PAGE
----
His views on AIDS have to be seen in the context of the time when they were composed some 30 years ago. In the UK at least, we were bombarded with a government inpired campaign that was swallowed hook line and sinker by the media. The slogan was don’t die of ignorance with the implication that we were all at risk. It was rather redolent of a similar campaign about VD during WW2.

    The implication was that the whole population was at risk which history showed it was not. How extreem, you view the measures proposed by Monckton depends upon how you value the millions of deaths from AIDS since. I would say he was right even though I doubt that I would have said so at the time.



  • Did you read the angry physicist paper yet?

    It’s loads of fun.

  • Bill Parkyn

    The authors even mention the teeny little fact of the Panama Seaway back then, allowing a circumglobal warm current that is no longer with us. (Panama lifted 3 Mya, triggering heightened glaciation.) Their conclusion about climate sensitivity ignores this, absurdly enough.

  • Wahoo

    So has anyone here actually read the paper Monkton takes issue with? Anyone?

  • I’m looking at the Angry Physicist paper, trying to see if I can confirm they claims. For example, “[CO2] Re-emission is not reflection and can in no way heat up the ground-level air against the actual heat flow without mechanical work.” That sounds interesting. But I can’t figure out how they get there. Can anyone else?

  • Wahoo

    Is it possible that Monkton pulled this article out of his royal arse and posted it on a blog and y’all are simply buying into it?

  • Xmas: Thank you for that Angry Physicist paper. I have almost finished it, and I feel humiliated that I did not see these things myself. For example, to answer my own question above, CO2 absorbs IR and gets warmer as a result. The CO2 does not reflect the heat back to the earth. So how can this heat return to the earth? Through conduction? The climate models set the conductivity of the atmosphere to zero. Through radiation? The math does not work out for back-radiation from a body at -40C even if we assume its a black cavity radiator. For this and many other reasons, the paper shows that the atmospheric greenhouse effect is contradictory to the established laws of physics.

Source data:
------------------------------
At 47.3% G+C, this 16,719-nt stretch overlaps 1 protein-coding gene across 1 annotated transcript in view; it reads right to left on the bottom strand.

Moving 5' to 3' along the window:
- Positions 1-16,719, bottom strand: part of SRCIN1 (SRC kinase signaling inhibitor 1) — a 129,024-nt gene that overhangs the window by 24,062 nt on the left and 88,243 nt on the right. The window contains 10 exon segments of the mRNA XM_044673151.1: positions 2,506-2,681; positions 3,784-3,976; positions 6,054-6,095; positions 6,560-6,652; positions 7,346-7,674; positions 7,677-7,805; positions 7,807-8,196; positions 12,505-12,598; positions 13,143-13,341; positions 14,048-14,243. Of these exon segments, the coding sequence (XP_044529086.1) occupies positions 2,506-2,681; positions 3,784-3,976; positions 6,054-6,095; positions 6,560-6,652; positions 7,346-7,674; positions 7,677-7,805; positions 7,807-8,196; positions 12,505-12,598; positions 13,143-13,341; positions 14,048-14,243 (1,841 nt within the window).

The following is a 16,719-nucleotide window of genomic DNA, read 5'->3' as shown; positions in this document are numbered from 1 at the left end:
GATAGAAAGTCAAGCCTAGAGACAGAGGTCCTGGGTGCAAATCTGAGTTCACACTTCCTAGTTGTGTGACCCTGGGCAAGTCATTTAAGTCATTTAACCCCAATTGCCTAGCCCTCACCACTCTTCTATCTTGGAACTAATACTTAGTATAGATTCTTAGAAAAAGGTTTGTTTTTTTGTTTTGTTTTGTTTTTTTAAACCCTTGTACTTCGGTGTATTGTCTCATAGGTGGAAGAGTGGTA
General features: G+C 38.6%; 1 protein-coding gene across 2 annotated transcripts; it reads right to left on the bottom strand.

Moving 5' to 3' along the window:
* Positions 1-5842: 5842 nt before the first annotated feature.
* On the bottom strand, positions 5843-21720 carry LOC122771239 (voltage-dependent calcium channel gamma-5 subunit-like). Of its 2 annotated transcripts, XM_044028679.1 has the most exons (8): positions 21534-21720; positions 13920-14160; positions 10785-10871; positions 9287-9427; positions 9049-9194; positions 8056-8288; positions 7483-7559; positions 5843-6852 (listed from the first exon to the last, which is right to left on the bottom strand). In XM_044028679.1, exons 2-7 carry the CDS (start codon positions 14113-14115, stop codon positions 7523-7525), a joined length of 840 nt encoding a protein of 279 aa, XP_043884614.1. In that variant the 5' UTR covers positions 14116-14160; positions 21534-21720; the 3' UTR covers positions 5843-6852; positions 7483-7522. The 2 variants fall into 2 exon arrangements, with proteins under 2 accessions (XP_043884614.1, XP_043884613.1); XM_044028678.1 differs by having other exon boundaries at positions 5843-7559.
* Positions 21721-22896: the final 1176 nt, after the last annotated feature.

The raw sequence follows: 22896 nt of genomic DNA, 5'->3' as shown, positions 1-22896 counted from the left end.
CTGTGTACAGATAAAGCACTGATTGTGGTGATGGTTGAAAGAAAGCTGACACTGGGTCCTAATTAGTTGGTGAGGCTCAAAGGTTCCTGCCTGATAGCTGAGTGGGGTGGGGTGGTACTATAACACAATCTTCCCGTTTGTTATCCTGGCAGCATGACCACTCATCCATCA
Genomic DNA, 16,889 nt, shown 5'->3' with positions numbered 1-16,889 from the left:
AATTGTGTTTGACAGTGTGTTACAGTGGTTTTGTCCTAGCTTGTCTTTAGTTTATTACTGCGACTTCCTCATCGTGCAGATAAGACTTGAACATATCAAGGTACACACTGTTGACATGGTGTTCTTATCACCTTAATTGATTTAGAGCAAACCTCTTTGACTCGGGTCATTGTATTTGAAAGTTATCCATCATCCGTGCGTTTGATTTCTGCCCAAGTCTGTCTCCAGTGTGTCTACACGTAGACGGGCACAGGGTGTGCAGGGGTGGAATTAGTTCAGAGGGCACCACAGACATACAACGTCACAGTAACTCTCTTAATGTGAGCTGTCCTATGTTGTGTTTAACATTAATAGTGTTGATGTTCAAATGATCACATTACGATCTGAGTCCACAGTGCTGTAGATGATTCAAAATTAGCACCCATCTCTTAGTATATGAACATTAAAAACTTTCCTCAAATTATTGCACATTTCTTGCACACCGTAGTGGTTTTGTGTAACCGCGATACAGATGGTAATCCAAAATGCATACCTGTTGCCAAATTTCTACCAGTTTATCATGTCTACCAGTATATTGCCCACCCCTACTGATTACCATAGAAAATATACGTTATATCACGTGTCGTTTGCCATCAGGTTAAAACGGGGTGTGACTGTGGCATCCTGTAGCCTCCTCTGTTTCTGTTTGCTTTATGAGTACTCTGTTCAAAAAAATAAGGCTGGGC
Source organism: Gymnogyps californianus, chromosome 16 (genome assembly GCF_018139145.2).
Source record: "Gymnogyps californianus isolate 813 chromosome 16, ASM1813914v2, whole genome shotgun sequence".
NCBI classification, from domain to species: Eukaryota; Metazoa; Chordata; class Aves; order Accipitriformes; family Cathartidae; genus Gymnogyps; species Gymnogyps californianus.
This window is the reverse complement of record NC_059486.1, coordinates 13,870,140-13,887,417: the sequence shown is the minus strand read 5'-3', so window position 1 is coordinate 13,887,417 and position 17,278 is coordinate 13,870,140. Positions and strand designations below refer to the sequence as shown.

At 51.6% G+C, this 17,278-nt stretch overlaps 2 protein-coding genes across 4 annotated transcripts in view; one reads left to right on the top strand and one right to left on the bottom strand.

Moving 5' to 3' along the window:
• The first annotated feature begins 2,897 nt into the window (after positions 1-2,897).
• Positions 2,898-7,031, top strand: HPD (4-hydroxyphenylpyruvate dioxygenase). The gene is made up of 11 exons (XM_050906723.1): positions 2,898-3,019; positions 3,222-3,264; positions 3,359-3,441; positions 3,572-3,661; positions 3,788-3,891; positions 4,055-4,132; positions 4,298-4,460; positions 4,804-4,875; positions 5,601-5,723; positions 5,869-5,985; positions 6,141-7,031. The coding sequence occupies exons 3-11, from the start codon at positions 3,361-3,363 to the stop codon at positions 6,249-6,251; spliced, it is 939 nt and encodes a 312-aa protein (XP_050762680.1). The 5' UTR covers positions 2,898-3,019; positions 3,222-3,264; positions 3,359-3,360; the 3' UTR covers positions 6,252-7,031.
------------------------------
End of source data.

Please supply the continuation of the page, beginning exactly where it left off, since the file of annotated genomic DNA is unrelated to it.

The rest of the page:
Not that anyone cares, of course. But thank you for the link.

  • How silly… to assume that a direct comparison of climate between today and ~3My ago is reasonable. The continents were not in the same place! The ocean currents were quite different: Climate is complicated by many factors besides atmospheric chemistry. Without “adjusting” for the change in latitude of the location where the core samples were acquired over the past 3My, these scientists are bound to draw the wrong conclusions. That bit of ocean floor MOVED :-O

    As for the OT comments on IR back-radiation, this does take place. However, there can never be a net transfer of heat from a cool body to a warm one. The whole hypothesis of CO2 “warming” is often mis-stated, by hinges upon CO2 simply “slowing” the transfer of heat from the surface to outer space. A better analogy is blocking the airflow through your radiator with a postage stamp. Doubling CO2 = 2 postage stamps on radiator. If this makes your car over-heat, you have more serious issues than the reduced air-flow, or a serious lead-foot 😉

  • baxman

    It sounds similar to conclusions in Hansen et al. “Target Atmospheric CO2: Where Should Humanity Aim?”
    But as far as I can see that paper doesn’t single out a point 3 million years ago to compare with.
    Hansen similarly argues that variations in ice sheet cover and GHG concentrations can explain most of the observed variability in past climates.

  • Target paper:


    Quantifying the equilibrium response of global temperatures to an increase in atmospheric carbon dioxide concentrations is one of the cornerstones of climate research. Components of the Earth’s climate system that vary over long timescales, such as ice sheets and vegetation, could have an important effect on this temperature sensitivity, but have often been neglected. Here we use a coupled atmosphere–ocean general circulation model to simulate the climate of the mid-Pliocene warm period (about three million years ago), and analyse the forcings and feedbacks that contributed to the relatively warm temperatures. Furthermore, we compare our simulation with proxy records of mid-Pliocene sea surface temperature. Taking these lines of evidence together, we estimate that the response of the Earth system to elevated atmospheric carbon dioxide concentrations is 30–50% greater than the response based on those fast-adjusting components of the climate system that are used traditionally to estimate climate sensitivity. We conclude that targets for the long-term stabilization of atmospheric greenhouse-gas concentrations aimed at preventing a dangerous human interference with the climate system should take into account this higher sensitivity of the Earth system.

    It seems Mr. Monkton confuses the author’s argument with their interpretation of its incidence.